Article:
Like

    • Molly @ The Move to America says:

      Generally, I felt both the Leave & Remain camps did not do a great job with getting the information out, and making promises that were not really based in much actual truth. It shocked me to read about how divided Britain was, as I had assumed that it wasn’t, and I was extremely disappointed at the racist rubbish that came out as a result of Leave winning. I am sure that a large amount of Leave voters are not racist, but it seems to have given rise to people being more open about their dislike of immigrants or people who aren’t white (at least 5 of my friends had things shouted at them in the streets along the lines of ‘go back home’). The economic impact is one that I think was not made clear by the Remain camp and as a result there is no doubt going to be an impact – just how far reaching that is something that only time will tell.

      Liked by 1 person

  2. Anonymous says:

    What is going on in American is complicated. I think the corruption of American values, the sensationalist news, and the us against them are the roots of the problem in America right now.

    One thing to understand about the US is that we are 50 states each with our own unique culture, history, laws, and values. People outside the country do not take into consideration that we are supposed to be states and not provinces. There has always been a debate about the balance between the rights of the states and the role of the federal government. This makes it easy for politicians to play the “US against them” game especially red state vs blue state. Those liberals want to take away our freedom or oh how those conservatives are racist bigots, and then the moderates are chased away from the national dialog. We are supposed to be the United States of America, and those at the top are supposed to be beyond juvenile name calling.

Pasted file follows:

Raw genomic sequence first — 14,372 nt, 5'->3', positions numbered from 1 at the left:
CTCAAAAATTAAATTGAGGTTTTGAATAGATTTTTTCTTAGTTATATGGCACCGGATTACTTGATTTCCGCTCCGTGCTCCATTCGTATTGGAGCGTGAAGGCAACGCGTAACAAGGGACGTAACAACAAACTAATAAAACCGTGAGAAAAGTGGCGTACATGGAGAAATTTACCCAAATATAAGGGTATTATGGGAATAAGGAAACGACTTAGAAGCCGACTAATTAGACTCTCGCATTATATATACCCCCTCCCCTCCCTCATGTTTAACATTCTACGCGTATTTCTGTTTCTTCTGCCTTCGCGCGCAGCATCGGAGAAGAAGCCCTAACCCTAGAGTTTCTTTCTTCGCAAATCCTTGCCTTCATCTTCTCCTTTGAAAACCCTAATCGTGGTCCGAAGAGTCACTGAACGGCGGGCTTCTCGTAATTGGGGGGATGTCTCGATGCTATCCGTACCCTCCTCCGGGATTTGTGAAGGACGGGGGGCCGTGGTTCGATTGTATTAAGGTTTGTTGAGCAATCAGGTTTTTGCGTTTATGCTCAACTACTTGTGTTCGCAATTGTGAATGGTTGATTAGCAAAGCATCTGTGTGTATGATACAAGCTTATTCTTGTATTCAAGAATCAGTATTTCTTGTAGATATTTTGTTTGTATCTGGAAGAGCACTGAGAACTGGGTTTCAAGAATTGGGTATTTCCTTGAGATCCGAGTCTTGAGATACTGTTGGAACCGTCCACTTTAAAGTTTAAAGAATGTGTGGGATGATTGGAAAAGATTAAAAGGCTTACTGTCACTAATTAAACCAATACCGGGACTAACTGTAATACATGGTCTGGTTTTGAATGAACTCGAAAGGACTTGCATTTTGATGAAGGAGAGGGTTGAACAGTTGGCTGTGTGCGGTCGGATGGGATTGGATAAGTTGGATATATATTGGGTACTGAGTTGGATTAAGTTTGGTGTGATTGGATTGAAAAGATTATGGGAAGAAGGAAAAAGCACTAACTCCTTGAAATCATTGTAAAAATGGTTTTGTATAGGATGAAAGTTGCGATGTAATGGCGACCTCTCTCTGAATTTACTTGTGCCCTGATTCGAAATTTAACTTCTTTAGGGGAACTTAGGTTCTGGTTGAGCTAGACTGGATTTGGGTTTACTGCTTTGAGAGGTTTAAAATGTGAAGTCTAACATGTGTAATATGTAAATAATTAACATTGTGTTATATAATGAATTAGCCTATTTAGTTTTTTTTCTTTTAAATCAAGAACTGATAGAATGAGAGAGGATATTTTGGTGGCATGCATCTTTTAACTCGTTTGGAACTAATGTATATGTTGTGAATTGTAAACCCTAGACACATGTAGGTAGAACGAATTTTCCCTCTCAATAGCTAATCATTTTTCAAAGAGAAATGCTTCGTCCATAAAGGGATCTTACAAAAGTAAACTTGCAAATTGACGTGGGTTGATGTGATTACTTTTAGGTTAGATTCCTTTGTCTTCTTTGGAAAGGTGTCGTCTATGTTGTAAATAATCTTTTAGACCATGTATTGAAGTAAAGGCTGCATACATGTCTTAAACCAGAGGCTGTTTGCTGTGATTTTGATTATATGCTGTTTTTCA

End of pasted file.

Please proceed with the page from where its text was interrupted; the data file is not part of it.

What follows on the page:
Another major issue is that Americans are not getting balanced information about the world around us. Other then “today there was a terrorist attack at…” I have to get my international news online. I only learned about Brexit ,for instance, from listening to the BBC and Canadian news. Most people learned about it after the fact. Our news networks suck at telling us what is going on in the world with the exception of PBS. While US election coverage is important but there are other things in the world we really should know about.

    American values are being corrupted. This is a topic I could write an essay on. The concept of freedom is being used to justify selfishness. The price of freedom is responsibility, if you want to preserve your freedom you also need to take responsibility for your actions and think about the long term implications of the choice you make. We do not live in a bubble, life is going on around you.

    There is a lot of anger right now in this country and it has been building for a long time. I am not sure what the solution is to fix it. I offer these criticisms because I still believe in America and American values. “My country, right or wrong; if right, to be kept right; and if wrong, to be set right.” If I didn’t care then I wouldn’t be so opinionated about it and there is a lot I chopped out of this post. I am sorry for the novel, but I hope this helps put some things into context and of course this is one perspective among many.

    Liked by 1 person

    • Molly @ The Move to America says:

      I really appreciate what you took the time to write – it is always great when someone shares a perspective and offers some clear thought on what is covered in one of my posts. I agree with the difficulty in getting balanced information from the media here as there is definite learnings to one side or another – that is something I am greatly curious about and want to possibly write about/look into deeper.

      Like